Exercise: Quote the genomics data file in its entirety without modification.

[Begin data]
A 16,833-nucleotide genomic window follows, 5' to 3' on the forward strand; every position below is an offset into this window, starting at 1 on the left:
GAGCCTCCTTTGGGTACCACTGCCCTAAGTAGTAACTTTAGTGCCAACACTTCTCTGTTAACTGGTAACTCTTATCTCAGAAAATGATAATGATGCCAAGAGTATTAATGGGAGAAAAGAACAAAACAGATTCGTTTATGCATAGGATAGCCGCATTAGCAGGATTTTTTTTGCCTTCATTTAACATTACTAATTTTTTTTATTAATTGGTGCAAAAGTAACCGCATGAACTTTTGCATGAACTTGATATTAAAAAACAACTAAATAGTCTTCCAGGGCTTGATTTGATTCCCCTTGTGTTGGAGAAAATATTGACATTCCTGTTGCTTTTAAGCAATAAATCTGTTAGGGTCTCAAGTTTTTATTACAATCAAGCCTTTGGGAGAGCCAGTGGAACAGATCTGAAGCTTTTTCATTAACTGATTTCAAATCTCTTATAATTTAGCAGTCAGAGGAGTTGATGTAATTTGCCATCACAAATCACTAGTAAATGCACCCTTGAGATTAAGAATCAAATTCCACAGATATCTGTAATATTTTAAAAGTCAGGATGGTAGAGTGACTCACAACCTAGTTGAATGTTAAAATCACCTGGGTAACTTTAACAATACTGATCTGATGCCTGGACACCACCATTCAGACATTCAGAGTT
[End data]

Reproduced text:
A 16,833-nucleotide genomic window follows, 5' to 3' on the forward strand; every position below is an offset into this window, starting at 1 on the left:
GAGCCTCCTTTGGGTACCACTGCCCTAAGTAGTAACTTTAGTGCCAACACTTCTCTGTTAACTGGTAACTCTTATCTCAGAAAATGATAATGATGCCAAGAGTATTAATGGGAGAAAAGAACAAAACAGATTCGTTTATGCATAGGATAGCCGCATTAGCAGGATTTTTTTTGCCTTCATTTAACATTACTAATTTTTTTTATTAATTGGTGCAAAAGTAACCGCATGAACTTTTGCATGAACTTGATATTAAAAAACAACTAAATAGTCTTCCAGGGCTTGATTTGATTCCCCTTGTGTTGGAGAAAATATTGACATTCCTGTTGCTTTTAAGCAATAAATCTGTTAGGGTCTCAAGTTTTTATTACAATCAAGCCTTTGGGAGAGCCAGTGGAACAGATCTGAAGCTTTTTCATTAACTGATTTCAAATCTCTTATAATTTAGCAGTCAGAGGAGTTGATGTAATTTGCCATCACAAATCACTAGTAAATGCACCCTTGAGATTAAGAATCAAATTCCACAGATATCTGTAATATTTTAAAAGTCAGGATGGTAGAGTGACTCACAACCTAGTTGAATGTTAAAATCACCTGGGTAACTTTAACAATACTGATCTGATGCCTGGACACCACCATTCAGACATTCAGAGTT